Hawaiian Holdings, parent of Hawaiian Airlines, lost $138 million in the first quarter of 2024, though the company’s chief executive says incoming Boeing 787s and a new freighter operation are putting Hawaiian on track toward profitability.

The $138 million loss compares with Hawaiian’s loss of $98 million last year during the same period.

The Honolulu-based company’s first-quarter revenue rose 5.4% year on year to $646 million, while its expenses jumped 8.8% in one year to $794 million, it reported on 23 April.


Source: Hawaiian Airlines

Hawaiian Airlines placed its first Boeing 787 into service on 15 April

Notably, Hawaiian’s maintenance and repair costs surged 41% year on year, and expenses tied to wages and benefits jumped 8.3%. It also logged $9 million in legal fees related to Hawaiian’s anticipated acquisition by Alaska Airlines.

The number of passengers who flew Hawaiian remained flat year on year, at 2.6 million in the first quarter.

During the period, the carrier introduced new routes from Honolulu to both Salt Lake City and Sacramento, and ramped up its summer schedule with more flights between Honolulu and Austin, Boston, Las Vegas, Los Angeles and American Samoa. 

Looking ahead to the remainder of 2024, Hawaiian chief executive Peter Ingram says recent investments in Starlink in-flight internet services and in an air-freight partnership with Amazon, and the launch of its flagship 787 aircraft, have “begun to come to fruition”.

“I’m not going to try and look into the crystal ball and tell you what the timing is of returning to profitability, but I’m confident that we are moving a lot of things in the right direction,” he says.


Hawaiian operated its first scheduled Boeing 787-9 Dreamliner flight on 15 April, bringing to reality a long-envisioned plan to upgrade its widebody fleet. Hawaiian’s second Dreamliner is scheduled to fly next month, and the carrier anticipates receiving several more of the type by year-end.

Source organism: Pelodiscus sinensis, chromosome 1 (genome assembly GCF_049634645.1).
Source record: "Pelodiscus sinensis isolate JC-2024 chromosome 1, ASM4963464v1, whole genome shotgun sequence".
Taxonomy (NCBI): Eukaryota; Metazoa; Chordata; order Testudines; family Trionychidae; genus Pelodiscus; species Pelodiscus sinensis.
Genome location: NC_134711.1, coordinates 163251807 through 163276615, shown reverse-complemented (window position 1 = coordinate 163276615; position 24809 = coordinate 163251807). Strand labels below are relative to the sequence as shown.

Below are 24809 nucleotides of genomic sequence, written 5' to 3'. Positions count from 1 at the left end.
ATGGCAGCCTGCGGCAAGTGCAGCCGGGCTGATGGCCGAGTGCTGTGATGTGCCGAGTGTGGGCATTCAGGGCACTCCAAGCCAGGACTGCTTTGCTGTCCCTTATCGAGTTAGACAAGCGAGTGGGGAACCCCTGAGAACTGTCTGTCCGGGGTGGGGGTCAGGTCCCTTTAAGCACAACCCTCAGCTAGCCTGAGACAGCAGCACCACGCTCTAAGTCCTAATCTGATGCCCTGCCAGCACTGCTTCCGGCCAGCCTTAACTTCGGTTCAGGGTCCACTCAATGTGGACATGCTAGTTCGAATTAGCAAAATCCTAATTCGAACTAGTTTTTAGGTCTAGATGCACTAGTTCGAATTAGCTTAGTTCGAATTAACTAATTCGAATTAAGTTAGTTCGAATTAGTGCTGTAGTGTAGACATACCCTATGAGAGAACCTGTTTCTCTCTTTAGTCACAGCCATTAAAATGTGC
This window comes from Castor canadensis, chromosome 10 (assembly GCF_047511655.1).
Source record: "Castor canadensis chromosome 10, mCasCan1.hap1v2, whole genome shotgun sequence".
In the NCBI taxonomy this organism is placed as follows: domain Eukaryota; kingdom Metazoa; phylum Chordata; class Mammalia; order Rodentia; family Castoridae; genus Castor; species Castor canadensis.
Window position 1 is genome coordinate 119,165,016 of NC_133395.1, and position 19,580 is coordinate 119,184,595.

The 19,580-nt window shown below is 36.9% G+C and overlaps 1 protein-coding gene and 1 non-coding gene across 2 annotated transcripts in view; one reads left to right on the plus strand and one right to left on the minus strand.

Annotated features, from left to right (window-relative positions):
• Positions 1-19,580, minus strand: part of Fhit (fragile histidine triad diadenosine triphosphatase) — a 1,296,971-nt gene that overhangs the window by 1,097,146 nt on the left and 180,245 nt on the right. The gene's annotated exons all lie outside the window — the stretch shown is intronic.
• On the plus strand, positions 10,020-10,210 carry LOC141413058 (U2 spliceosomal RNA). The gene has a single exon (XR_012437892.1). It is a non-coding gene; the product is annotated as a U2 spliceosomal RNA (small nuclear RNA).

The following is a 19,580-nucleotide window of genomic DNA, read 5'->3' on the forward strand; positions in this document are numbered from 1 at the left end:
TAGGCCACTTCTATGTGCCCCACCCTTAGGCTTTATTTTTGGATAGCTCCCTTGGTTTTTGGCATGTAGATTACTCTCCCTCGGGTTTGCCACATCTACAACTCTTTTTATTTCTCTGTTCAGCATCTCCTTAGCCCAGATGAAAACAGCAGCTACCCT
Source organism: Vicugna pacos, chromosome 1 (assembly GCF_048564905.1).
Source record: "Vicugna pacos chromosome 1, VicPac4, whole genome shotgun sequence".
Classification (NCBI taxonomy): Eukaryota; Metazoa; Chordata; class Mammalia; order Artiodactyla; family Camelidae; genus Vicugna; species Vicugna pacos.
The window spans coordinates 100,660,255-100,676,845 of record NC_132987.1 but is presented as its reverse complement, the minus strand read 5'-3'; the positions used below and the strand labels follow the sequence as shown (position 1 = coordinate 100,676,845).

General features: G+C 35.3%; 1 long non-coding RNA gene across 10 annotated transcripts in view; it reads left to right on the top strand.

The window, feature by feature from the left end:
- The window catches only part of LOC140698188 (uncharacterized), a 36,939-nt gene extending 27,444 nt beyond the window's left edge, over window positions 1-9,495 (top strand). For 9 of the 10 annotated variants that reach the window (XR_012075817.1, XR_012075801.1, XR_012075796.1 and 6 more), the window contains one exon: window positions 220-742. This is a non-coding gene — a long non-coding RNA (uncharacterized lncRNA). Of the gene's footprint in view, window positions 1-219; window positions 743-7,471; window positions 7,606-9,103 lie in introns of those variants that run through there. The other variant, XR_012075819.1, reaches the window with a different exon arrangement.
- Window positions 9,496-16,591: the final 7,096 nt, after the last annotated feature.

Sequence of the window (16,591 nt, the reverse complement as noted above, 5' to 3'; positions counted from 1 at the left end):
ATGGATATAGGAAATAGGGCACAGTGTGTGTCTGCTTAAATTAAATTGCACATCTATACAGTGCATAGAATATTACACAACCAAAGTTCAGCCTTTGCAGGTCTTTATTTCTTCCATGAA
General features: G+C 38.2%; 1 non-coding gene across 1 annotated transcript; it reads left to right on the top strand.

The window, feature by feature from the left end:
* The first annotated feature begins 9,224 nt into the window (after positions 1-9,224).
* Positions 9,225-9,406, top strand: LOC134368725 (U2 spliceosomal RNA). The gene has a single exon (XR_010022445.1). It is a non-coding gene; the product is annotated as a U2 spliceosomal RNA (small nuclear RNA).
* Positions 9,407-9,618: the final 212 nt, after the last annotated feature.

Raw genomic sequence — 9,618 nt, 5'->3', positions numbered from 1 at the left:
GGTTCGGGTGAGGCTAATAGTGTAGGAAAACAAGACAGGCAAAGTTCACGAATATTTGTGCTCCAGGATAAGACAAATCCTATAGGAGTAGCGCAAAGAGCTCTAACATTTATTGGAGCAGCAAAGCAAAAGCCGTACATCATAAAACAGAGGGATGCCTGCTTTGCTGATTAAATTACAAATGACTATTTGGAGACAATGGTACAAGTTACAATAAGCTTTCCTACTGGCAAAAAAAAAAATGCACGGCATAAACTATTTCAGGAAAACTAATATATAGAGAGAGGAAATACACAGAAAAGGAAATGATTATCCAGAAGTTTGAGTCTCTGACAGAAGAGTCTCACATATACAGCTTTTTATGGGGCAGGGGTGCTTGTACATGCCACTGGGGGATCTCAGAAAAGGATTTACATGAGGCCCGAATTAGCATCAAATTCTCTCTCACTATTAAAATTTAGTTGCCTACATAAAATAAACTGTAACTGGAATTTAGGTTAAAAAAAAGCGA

“My expectation right now is that we’ll have five [787s] by the end of next year,” Ingram says.  “There is some risk there. We do know that some of the 787 deliveries could slide a little bit based on reports” of Boeing slowing production.

The aircraft manufacturer’s pace of 787 deliveries has recently slowed amid supply chain issues and a company-wide focus on improved quality.

“We’re going to have to take a closer look at what our expectation is for 2025 over the course of the next several weeks, as we firm that up with Boeing,” Ingram says.

Hawaiian still has fleet flexibility thanks to its Airbus A330s, Ingram adds, noting that fewer than half of those will reach the end of their lease terms leading up to 2027, by which time Hawaiian expects to have received its full order of 12 Dreamliners. The carrier has 24 passenger-configured A330s, according to Cirium data.


Hawaiian also recently started operating its second A330 for Amazon’s Prime Air service, with plans for as many as seven freighters to be online before the end of the year. 

“The number of aircraft and the pace of deliveries has been moving around a little bit, driven by the pace at which Amazon has been able to get airplanes delivered from the vendor that is… reconfiguring the aircraft from passenger configuration to freighter configuration,” Ingram says. 

“I would caution that they may not all be flying by the end of the year because, during the peak period, our partner doesn’t necessarily want to introduce new lines of flying into the operation,” he adds.